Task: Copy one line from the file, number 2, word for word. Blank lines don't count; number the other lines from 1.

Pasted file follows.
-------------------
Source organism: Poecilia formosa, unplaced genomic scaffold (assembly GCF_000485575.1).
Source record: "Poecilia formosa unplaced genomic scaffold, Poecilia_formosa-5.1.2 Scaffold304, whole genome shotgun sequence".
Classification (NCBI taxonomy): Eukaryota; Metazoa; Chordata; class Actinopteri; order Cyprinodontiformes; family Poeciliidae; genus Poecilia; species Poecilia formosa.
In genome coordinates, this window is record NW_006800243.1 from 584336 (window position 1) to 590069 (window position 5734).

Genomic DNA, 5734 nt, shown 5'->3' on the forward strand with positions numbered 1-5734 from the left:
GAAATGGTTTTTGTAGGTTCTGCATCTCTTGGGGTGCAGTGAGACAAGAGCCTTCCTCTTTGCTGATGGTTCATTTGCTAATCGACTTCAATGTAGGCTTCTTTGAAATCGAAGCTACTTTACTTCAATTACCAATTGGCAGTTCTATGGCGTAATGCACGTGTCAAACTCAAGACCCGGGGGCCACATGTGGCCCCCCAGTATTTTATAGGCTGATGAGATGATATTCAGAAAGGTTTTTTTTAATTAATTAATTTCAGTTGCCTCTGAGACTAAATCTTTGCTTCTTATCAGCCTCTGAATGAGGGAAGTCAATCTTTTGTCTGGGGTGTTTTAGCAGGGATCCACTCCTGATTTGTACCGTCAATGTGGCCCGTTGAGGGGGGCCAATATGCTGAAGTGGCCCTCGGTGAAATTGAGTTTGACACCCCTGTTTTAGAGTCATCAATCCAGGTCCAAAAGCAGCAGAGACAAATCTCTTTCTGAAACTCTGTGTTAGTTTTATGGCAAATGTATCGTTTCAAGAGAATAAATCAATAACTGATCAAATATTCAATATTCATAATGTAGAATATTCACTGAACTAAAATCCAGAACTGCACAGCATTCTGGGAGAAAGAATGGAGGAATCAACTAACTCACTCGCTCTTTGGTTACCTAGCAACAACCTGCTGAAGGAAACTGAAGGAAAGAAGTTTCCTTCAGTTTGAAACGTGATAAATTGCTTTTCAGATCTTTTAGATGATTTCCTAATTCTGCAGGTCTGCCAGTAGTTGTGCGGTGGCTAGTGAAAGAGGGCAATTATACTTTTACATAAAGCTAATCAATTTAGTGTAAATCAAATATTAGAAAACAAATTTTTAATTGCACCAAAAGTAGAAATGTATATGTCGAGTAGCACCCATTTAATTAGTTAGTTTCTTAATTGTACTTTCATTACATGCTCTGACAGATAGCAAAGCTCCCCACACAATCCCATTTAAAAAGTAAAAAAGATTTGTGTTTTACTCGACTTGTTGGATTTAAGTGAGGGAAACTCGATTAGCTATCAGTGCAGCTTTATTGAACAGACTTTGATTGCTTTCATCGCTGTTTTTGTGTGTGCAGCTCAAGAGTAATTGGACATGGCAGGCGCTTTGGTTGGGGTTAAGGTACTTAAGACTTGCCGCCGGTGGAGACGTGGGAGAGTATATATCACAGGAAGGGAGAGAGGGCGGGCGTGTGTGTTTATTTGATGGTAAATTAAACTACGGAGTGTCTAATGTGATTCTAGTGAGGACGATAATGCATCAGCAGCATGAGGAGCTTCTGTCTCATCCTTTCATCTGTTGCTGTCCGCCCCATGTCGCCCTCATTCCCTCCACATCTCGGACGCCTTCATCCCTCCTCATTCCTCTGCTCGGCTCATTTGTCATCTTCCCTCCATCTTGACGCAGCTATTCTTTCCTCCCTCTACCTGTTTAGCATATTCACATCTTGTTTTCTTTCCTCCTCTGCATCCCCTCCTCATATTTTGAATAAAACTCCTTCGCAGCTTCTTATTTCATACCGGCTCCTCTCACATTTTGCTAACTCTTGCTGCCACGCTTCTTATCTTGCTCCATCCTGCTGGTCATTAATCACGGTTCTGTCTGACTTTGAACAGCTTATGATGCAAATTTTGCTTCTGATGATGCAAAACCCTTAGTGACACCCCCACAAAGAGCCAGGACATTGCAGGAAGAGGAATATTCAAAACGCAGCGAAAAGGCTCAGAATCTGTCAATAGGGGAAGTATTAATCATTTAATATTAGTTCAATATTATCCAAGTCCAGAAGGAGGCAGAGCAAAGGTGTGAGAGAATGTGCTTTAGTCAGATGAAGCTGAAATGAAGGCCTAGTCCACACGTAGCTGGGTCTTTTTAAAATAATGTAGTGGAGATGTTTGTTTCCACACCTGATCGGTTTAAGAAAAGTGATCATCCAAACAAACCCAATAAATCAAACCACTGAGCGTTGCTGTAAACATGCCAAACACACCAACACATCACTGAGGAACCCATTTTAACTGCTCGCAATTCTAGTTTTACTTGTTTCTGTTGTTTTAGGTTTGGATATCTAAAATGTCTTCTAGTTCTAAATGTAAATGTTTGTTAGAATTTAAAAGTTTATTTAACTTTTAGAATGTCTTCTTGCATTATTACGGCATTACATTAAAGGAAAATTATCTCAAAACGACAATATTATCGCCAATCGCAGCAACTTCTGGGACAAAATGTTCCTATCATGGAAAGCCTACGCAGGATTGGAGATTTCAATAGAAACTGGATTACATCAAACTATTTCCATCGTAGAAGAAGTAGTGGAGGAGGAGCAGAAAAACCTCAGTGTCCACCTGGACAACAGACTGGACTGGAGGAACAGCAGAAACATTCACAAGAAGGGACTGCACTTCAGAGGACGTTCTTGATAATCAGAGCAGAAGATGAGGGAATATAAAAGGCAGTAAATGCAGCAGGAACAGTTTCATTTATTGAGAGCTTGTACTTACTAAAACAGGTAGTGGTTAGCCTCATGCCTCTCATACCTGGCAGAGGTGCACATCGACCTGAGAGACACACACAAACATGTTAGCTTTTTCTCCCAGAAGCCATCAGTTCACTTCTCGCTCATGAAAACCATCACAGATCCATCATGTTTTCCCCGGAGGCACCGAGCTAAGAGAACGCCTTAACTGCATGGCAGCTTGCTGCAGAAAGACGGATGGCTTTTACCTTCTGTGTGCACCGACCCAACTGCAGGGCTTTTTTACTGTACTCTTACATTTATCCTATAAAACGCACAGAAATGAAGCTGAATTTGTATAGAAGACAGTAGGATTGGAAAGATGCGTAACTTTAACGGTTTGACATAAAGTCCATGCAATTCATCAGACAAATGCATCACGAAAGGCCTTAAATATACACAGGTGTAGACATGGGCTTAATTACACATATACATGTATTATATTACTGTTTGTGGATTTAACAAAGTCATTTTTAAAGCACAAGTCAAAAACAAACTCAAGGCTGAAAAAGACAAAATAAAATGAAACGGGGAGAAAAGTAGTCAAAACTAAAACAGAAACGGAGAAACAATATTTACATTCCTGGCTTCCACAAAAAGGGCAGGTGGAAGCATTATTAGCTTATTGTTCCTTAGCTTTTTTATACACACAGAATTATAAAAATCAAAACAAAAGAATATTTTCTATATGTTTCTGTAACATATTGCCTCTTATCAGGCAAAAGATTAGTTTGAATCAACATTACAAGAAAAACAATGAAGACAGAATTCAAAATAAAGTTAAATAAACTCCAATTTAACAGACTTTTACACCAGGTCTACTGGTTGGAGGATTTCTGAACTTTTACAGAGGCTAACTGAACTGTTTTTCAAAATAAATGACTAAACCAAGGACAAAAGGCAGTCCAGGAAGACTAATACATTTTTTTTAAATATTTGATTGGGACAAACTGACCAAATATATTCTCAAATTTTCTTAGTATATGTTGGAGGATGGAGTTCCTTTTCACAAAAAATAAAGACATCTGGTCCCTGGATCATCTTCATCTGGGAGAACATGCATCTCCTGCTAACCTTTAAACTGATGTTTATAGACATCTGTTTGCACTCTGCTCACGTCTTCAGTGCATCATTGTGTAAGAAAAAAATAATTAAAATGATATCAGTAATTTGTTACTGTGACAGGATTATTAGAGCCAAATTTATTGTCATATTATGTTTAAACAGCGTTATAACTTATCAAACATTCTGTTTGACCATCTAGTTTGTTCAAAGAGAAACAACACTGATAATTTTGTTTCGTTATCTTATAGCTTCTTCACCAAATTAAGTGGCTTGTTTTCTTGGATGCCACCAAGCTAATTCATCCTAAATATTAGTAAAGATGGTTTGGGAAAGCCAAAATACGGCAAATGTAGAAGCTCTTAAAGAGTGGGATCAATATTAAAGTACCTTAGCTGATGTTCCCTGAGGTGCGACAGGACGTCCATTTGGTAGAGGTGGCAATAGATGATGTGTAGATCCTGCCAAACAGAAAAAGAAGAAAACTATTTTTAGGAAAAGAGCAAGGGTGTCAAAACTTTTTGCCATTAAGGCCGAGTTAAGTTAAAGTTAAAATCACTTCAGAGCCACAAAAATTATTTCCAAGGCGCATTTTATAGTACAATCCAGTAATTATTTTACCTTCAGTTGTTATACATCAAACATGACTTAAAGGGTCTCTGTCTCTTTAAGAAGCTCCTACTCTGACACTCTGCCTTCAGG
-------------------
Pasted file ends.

Source record: "Poecilia formosa unplaced genomic scaffold, Poecilia_formosa-5.1.2 Scaffold304, whole genome shotgun sequence".